Last spring, when the curtain officially closed on the Indoor Athletic Building (IAB) as the home of Harvard basketball, there was a ceremony to commemorate the decrepit old place, and maybe even a few tears shed by some faithful alumni. Yet despite the considerable histrionics, everyone conceded that the IAB had outlived its usefulness.
A new facility was planned, one that would offer an improved playing surface, spacious seating, and maybe even a scoreboard that worked. Best of all, there would be no more four-story climb to the court, as there always was at the IAB. Harvard officials reasoned that all this, combined with a steadily improving Harvard basketball program, could only boost attendance, which has proved marginal at best over the years.
And so with a perfect site (the old Briggs Cage track facility) vacated, and a healthy lump of alumni donations. Harvard gave the Columbia Construction Company of Reading the go-ahead to begin work on the new court.
The facility was scheduled to open in early November, just more than a week before the start of the men's and women's seasons. A special game was slated for the men against Stanford University, during which the Briggs Cage court was to be dedicated. Stanford had been chosen--at least in part--because President Bok used to play for them, says John P. Reardon '60, director of athletics.
But now the Columbia Construction Company has informed Harvard that the facility will not be ready in time for the Stanford game, will not be ready at least until after Christmas, and, in fact, may not be ready at all this season.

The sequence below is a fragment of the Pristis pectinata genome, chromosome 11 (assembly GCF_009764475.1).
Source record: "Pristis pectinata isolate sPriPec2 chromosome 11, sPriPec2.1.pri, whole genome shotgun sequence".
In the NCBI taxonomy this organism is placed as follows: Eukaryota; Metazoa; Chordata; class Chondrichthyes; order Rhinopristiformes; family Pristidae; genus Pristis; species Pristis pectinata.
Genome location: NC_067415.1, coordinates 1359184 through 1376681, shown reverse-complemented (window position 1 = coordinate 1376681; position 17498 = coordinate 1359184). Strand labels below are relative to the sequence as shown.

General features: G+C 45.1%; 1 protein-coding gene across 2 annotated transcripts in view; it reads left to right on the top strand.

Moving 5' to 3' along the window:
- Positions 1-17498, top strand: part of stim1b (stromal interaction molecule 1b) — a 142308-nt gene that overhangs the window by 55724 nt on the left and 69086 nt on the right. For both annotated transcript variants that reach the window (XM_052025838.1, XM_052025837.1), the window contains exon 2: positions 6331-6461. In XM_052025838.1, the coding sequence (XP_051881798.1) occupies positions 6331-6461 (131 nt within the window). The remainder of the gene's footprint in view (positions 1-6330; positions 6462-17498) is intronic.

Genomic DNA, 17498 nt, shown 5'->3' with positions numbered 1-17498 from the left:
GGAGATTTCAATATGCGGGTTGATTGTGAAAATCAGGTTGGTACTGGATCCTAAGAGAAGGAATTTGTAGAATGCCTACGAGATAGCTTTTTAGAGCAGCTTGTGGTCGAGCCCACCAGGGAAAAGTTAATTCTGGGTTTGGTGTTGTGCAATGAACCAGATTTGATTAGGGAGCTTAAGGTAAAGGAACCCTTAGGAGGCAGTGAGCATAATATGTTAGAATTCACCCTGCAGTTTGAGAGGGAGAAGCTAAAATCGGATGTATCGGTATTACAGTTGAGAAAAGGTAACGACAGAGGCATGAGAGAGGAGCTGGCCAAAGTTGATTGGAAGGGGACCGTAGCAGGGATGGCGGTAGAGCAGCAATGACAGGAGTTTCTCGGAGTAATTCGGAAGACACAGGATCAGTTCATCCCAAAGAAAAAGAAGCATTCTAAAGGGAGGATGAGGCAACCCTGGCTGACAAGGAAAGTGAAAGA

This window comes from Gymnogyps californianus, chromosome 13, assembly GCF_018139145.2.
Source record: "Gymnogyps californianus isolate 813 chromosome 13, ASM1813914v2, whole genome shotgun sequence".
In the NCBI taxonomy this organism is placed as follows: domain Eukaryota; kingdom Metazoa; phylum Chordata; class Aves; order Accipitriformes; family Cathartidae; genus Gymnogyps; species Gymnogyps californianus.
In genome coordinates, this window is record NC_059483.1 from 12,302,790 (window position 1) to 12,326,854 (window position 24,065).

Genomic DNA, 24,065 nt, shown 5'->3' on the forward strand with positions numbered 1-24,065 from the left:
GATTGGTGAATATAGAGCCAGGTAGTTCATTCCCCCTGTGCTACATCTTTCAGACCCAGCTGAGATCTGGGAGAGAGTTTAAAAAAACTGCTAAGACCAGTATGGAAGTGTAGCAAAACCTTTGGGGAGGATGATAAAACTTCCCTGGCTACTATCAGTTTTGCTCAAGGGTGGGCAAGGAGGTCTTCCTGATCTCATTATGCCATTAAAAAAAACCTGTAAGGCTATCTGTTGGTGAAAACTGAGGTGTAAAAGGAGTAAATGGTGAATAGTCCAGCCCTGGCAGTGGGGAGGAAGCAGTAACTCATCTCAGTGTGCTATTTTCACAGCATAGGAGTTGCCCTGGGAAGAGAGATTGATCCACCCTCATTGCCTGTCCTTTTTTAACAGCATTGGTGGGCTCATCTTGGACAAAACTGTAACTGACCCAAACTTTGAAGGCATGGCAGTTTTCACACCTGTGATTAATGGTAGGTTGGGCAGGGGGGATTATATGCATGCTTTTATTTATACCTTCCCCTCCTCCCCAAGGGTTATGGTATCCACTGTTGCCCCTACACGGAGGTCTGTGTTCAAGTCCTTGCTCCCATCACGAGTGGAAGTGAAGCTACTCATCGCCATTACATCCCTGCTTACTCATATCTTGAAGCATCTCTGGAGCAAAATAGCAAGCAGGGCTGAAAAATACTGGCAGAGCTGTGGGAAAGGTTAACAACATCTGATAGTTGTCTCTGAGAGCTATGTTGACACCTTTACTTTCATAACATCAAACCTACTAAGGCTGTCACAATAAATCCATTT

The chief reasons for the delay, according to Columbia officials, are the strikes by Boston-area masonworkers and carpenters that occurred this summer. Though the carpenters' strike and the masons' strike, which went on simultaneously, account for only a 13-week delay, the delay expected on the Briggs facility will probably come to no less than 23 weeks, and some Harvard administrators are wondering whether the strikes are the only reasons for the delay.
Some officials believe that Columbia may be juggling the University project with several other jobs, and may therefore not be giving a full effort to completing it on time. Columbia workers at the site refuse to comment and efforts to reach spokesmen at the firm's main office have been unavailing.
Now the basketball teams face the prospect of returning to the IAB, a building to which they had officially bade farewell. And though men's coach Frank McLaughlin insists that going back to the IAB will not hurt his team's morale, there will no doubt be more than a touch of disappointment in the hearts of the players and their fans as they start their long trek up the cold, hard stairs of the IAB on opening day.
There will be no opening ceremony this winter, even if Briggs Cage is finished before the season ends. Instead, Harvard will fly out to California this year in a game that will probably have Stanford fans wondering why it was arranged. Stanford will fly out next year to dedicate Briggs, Reardon says.
For the time being, it's back to the IAB, and, most likely, back to sparse crowds. There will be no tearful ceremony when Harvard bids farewell for the second (and, we all hope last) time, because, as Joe Bertagna, director of sports information, says, "It would be a little embarrassing."
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